Recurrent rectal cancer
Local recurrence rate after surgery alone for advanced rectal cancer is approximately 25% and decreases to 10% after radiation . The risk of recurrence is greatest in the first 2 years after surgery. Early detection of recurrent local tumor might result in earlier treatment and improved survival. The ability of CT scan is limited because if may not be able to distinguishing recurrence from postoperative change due to fibrosis or inflammation . CT images can also be obscured by artifacts from surgically placed metal clips. Two prospective studies demonstrated that EUS was superior to CT scan for local recurrence detection in rectal cancer [35, 36]. The sensitivity of EUS for detecting recurrence was higher (100 percent) in both studies compared to CT (82 to 85 percent). EUS was also more sensitive than digital rectal examination, CT and CEA levels to detect local recurrence of rectal cancer in patient who were asymptomatic from their disease . EUS specificity is limited by its inability to distinguish between mucosal inflammation and recurrence. Although the optimal interval for repeating EUS after surgical treatment of rectal cancer is unknown, performing rectal EUS every 6 months for the first 2 years after low anterior resection or transanal excision may be a reasonable screening for recurrent rectal cancer [38, 39].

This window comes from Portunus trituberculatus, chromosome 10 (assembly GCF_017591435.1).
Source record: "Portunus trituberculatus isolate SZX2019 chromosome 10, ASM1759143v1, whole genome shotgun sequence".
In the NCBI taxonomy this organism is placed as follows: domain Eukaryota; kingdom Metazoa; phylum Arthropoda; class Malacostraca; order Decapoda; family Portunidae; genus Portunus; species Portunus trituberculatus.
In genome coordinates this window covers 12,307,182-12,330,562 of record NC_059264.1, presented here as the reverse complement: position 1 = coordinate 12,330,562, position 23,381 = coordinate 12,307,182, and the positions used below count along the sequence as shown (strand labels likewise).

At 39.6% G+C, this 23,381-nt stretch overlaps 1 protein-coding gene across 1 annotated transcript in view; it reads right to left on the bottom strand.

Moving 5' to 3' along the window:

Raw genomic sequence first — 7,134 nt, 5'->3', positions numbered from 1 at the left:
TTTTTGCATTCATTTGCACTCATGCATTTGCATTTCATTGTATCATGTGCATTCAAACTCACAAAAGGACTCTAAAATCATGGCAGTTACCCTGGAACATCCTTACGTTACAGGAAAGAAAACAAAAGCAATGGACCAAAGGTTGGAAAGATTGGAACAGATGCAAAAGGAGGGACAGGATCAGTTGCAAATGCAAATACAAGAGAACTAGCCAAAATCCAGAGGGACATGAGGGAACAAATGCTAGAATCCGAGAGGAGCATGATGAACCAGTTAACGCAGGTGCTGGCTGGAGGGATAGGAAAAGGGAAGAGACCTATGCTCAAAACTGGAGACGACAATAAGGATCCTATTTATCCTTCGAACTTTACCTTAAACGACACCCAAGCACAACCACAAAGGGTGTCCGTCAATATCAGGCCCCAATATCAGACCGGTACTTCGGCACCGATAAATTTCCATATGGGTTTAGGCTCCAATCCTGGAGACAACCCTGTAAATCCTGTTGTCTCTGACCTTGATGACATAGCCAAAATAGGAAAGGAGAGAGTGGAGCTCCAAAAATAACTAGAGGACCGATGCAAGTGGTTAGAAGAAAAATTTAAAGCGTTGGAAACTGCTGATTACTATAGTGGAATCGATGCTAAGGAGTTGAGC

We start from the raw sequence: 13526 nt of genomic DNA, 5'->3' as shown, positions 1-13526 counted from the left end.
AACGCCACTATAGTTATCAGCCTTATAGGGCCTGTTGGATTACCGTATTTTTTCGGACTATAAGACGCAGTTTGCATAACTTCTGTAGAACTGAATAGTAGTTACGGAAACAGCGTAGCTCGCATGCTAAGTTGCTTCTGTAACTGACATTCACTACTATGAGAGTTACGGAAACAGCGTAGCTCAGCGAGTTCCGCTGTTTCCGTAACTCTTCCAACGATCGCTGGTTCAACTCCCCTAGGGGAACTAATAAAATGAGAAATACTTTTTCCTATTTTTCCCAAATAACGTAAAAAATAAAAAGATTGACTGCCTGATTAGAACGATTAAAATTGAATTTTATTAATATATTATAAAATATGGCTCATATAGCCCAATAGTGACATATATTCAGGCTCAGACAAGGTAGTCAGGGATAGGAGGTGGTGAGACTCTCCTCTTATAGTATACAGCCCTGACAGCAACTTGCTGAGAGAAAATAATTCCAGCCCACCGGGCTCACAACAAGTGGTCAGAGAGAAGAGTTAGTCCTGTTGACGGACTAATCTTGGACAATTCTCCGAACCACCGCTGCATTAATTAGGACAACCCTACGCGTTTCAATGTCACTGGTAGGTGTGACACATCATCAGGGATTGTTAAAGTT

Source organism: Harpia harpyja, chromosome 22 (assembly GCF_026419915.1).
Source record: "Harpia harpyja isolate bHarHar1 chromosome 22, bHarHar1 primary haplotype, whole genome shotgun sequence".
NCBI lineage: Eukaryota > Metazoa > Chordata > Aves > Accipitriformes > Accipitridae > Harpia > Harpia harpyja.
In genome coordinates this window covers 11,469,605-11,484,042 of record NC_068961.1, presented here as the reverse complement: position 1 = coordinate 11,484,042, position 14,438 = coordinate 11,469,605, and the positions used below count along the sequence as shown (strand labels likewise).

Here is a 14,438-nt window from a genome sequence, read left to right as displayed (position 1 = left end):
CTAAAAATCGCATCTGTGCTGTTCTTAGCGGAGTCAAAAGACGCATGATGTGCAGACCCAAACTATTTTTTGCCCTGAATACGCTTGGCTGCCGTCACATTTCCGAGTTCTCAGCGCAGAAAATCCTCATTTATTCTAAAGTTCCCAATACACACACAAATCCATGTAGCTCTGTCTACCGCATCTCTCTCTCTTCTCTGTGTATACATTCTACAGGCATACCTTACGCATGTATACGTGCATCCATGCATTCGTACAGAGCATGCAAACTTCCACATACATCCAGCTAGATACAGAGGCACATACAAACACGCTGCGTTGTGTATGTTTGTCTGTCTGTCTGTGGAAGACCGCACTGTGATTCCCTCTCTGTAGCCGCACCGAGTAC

The use of preoperative EUS is an accurate modality for clinical staging of rectal cancer to guide neoadjuvant treatment. EUS guided-FNA may be beneficial in patients who appear to have early T stage disease and suspicious peri-iliac lymphadenopathy. Whether the accurate staging ability of EUS and EUS guided-FNA translates into improved outcomes in terms of reduced recurrence rates and ultimately prolonged survival remains uncertain. At this juncture, the utility of FNA-guided needle aspiration for evaluation of metastatic disease remains unclear.